Posted on: 7th May 2020
While we continue to spend our days at home, tidying up your finances may be one of the many things you have added to your list of tasks to help keep yourself busy. We have previously spoken about spring cleaning your finances, but this week we will dive into specifics and guide you in organising finances and investments.
Tidying up your finances – LPAs
If you haven’t already, you may want to consider arranging your Lasting Power of Attorney (LPA). You can set this up directly with the office of the Public Guardian for £82 each and can be created for Health and Welfare and Property and Financial Affairs.
The Property and Financial Affairs LPA, in particular, can enable an attorney to manage a bank or building society account, pay your bills, collect benefits, or, or sell a home if a family member is incapacitated for some time.
It can take up to 10 weeks to register an LPA with the Office of Public Guardian. Given the current circumstances, it is understandable if you lack confidence about this timeline. Therefore, you may wish to arrange this as soon as possible.
For those with a will, you may want to check when it was last reviewed or updated. Remember, a divorce will not nullify a will unless stated. If the will does not specify whether a change of circumstance will affect the agreement, intestacy rules may apply.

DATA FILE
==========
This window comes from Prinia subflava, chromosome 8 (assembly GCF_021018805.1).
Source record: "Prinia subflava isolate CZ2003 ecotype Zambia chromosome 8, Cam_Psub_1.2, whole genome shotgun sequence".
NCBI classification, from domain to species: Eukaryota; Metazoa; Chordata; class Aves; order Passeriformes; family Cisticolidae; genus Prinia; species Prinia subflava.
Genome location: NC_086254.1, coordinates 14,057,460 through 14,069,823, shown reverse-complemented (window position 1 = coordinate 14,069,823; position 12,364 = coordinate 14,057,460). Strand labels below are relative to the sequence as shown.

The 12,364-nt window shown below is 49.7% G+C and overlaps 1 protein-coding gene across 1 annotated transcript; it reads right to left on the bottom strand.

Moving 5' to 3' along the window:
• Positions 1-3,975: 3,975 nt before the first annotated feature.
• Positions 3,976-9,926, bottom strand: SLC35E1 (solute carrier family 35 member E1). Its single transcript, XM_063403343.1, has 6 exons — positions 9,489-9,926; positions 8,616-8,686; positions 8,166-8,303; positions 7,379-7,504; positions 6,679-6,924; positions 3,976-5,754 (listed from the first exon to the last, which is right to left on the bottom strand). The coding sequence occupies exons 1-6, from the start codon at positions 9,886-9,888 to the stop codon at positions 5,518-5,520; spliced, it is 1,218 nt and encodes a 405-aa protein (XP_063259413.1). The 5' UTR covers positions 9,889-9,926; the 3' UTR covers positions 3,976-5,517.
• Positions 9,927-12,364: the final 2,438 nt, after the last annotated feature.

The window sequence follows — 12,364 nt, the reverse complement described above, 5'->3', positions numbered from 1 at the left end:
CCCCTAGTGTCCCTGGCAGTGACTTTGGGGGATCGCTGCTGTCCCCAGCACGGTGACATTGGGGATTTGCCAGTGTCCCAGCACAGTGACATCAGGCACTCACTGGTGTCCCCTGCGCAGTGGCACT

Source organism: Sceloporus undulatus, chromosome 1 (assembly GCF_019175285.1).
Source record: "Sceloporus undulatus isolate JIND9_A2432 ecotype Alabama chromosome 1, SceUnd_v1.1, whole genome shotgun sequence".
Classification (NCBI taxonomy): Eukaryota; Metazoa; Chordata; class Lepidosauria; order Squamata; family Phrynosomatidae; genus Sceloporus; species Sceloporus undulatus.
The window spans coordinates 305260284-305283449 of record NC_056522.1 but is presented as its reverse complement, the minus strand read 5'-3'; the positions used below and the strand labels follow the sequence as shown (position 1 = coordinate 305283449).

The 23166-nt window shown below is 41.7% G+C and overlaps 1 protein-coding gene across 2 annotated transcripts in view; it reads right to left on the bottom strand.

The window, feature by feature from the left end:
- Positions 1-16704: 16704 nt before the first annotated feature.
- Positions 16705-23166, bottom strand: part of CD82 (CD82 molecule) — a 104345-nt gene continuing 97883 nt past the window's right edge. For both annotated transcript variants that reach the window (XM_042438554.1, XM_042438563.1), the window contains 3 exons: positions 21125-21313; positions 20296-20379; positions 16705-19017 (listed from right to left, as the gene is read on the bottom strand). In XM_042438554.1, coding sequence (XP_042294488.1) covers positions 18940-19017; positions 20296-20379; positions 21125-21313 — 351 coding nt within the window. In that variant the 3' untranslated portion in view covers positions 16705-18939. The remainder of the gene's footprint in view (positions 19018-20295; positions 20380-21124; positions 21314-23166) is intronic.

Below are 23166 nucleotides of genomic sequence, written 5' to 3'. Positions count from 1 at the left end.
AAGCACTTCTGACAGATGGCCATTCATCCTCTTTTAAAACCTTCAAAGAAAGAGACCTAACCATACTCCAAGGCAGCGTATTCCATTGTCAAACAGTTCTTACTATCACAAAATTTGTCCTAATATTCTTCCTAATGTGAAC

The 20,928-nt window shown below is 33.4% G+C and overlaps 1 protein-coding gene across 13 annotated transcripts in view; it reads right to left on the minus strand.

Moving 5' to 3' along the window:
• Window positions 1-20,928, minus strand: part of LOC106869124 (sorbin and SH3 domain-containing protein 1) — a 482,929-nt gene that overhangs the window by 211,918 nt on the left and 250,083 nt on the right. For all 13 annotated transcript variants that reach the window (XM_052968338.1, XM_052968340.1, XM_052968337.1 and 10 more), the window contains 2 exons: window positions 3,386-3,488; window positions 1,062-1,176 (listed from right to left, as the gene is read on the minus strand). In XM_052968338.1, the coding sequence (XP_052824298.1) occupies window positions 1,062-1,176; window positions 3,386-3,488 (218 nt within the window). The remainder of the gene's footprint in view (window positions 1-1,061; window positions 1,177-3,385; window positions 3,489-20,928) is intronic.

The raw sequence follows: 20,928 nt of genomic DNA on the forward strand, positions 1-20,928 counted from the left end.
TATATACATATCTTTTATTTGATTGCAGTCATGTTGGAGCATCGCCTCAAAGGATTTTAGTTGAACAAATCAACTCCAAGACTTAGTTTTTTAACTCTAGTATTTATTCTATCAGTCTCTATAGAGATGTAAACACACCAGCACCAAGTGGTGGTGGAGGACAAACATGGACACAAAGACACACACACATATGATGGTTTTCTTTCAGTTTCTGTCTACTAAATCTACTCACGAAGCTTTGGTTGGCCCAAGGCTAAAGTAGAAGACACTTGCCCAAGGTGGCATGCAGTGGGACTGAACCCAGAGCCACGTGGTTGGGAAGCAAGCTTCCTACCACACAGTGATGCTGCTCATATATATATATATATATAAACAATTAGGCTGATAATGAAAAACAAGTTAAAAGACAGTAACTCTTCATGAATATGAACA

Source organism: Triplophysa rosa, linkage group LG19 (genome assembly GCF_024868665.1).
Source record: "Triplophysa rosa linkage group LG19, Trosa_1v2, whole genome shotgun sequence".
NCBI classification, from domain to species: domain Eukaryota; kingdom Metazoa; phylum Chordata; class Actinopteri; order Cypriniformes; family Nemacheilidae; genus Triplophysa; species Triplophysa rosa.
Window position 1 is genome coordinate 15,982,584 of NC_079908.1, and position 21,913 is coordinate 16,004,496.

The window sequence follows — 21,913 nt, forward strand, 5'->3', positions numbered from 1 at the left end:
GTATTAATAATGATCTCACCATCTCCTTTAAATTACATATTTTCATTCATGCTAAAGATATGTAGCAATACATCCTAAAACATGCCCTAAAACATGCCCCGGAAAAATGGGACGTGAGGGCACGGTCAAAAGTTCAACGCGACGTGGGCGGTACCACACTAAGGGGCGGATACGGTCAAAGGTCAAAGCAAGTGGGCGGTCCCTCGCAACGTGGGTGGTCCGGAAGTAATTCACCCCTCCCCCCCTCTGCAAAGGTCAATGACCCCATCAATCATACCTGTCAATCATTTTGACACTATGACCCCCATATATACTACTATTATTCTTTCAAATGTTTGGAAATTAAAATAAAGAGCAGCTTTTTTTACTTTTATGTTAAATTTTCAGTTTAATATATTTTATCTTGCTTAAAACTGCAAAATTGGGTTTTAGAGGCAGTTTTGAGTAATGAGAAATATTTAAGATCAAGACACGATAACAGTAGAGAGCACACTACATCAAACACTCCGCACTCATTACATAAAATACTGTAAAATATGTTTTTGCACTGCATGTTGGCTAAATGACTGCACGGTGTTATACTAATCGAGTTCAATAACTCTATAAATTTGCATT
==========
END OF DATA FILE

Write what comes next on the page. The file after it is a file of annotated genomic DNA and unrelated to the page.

How an estate is divided may not meet what you wished for. To avoid this now is the time to ensure the will matches the desires for your estate.
Though it may be difficult to provide a witness at this time, there are currently alternative methods currently under practice such as video conference calls.
Death benefit nominations
Another area you may wish to look into is whether now is the time to update your pension death benefit nominations. Again, this is particularly important for divorcees, but anyone who wishes to add another nomination can look into this.
Inheritance Tax Liability is sometimes a task that people put off for as long as they can.
Some may have learned that their net estate does not qualify for all of the Residence Nil Rate Band (RNRB) that is available. This is because it exceeds the £2 million thresholds, which is wear tapering begins – reaching £2.35 million for an individual and £2.7 million for those who are married or in a civil partnership.
Whatever is included or excluded from the RNRB will come down to who owns the asset. As soon as an item is gifted, the donor (or settler should you use a trust) is no longer the owner of the asset. It has been given away, meaning that the gift will then reduce the RNRB assessable estate.
However, if theis not gifted, a Business Property Relief (BPR) will always remain in the assessable Estate as the investor still personally owns the .
Changes to the UK tax regime
Looking to the future, we can expect to see notable changes to tax regimes as the government aims to get financially back on track. Though it is too early to see what this new regime may be, we are here to help keep your finances as organised and prepared as possible. If you would like to learn more, or need help organising your finances and investments, get in touch with today.